HOW TO ACE A JOB INTERVIEW?

Discover our advice on job interview preparation, polishing your technique and calming your nerves..

Interview Tips & Advice

Interview tips to boost your chances of landing the job

In the current job market, you'd better have your act together, or you won't stand a chance against the competition also you need to be proactive and prepared to convert each opportunity into an employment prospect. Possessing strong communication skills is the 1st step to ensure that every interview results into a positive outcome. A successful interview will be essential in order for you to lock in an offer. Here's advice on how to ace a job interview, including tips on every aspect of the interview from preparation through follow up:

Different Kinds of Interview:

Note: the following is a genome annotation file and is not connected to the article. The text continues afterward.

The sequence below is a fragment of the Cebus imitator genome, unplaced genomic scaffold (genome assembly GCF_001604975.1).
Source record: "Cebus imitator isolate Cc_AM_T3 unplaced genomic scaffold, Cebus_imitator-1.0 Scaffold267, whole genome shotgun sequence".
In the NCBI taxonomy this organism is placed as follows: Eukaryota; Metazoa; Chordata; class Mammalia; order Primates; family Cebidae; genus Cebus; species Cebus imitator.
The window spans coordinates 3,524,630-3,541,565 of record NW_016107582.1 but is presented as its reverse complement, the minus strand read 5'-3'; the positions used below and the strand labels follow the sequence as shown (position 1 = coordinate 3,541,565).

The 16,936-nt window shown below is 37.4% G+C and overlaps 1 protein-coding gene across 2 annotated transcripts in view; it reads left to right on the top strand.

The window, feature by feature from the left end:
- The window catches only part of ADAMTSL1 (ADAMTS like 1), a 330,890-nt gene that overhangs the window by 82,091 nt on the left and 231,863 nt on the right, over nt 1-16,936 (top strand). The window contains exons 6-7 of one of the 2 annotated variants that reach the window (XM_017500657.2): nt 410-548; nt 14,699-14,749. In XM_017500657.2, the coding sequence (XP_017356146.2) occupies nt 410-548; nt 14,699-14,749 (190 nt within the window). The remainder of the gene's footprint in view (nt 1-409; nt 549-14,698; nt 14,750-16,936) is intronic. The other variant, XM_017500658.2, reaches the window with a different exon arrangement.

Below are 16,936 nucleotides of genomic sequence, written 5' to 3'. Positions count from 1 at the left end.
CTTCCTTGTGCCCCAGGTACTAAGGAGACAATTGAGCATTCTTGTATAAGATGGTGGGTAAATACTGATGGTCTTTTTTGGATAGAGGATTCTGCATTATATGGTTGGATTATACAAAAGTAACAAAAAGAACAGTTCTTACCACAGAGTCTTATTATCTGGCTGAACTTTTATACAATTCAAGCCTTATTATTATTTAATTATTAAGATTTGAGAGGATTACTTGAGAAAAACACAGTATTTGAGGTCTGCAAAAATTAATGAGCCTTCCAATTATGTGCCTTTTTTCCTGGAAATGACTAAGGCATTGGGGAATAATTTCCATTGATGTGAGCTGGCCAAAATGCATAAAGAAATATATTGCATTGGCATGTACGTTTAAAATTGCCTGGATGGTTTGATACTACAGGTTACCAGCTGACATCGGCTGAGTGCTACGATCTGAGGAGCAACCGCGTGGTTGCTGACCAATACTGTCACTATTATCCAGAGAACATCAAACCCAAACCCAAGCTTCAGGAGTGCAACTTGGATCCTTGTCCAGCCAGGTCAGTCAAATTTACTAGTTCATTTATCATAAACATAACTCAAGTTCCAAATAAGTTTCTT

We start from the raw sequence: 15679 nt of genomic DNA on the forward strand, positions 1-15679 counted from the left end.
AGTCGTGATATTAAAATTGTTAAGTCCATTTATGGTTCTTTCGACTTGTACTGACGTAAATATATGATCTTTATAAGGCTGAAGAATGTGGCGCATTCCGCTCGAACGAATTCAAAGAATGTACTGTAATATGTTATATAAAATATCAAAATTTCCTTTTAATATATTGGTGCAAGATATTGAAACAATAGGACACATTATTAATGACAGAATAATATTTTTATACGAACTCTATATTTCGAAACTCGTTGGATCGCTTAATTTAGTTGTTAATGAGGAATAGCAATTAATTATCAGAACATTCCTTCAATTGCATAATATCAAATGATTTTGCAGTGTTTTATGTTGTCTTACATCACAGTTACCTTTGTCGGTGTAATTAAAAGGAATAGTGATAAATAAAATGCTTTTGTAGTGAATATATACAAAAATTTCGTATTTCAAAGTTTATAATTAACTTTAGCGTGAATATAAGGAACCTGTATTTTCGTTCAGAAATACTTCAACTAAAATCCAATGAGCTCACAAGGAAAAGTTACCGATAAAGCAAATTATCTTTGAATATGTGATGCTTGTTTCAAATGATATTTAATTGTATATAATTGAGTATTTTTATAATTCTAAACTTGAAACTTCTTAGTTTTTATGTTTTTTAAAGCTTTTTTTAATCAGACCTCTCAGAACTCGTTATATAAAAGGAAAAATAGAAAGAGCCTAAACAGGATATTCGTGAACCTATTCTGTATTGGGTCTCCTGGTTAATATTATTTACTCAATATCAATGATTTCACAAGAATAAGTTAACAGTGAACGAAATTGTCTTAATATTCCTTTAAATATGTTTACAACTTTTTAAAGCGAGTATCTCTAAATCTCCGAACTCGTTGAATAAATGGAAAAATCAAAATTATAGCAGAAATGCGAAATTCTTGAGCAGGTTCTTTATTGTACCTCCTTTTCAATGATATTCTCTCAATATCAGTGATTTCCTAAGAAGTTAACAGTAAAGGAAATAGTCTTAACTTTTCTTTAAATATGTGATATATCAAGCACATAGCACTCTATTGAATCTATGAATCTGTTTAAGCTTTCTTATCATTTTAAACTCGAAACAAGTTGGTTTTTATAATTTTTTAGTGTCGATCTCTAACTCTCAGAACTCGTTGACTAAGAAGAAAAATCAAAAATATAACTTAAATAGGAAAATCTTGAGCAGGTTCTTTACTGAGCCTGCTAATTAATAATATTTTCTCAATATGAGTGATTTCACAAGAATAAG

1. Face-To-Face Interview:

This is a traditional interview and the most common type. In this interview the candidate and the interviewer meets face-to-face. The main concept of the interview is to build rapport with the interviewer and show how the qualifications will benefit their organization. The interviewee should maintain eye contact, and respond to all the questions of the interviewer.

2. Panel Interview:

A panel interview comprises more than two members interviewing a person for the hiring. It is most common mode of interview when hiring at the senior level. The interviewee should try to connect with each interviewer and the best way to do this is to read the personality of each interviewer. In a panel interview, the interviewer tries to gauge the group management and group presentation skills of the interviewee. The interviewee should maintain eye contact with the person asking the questions but also seek eye contact with the other members of the panel.

3. Phone Interview: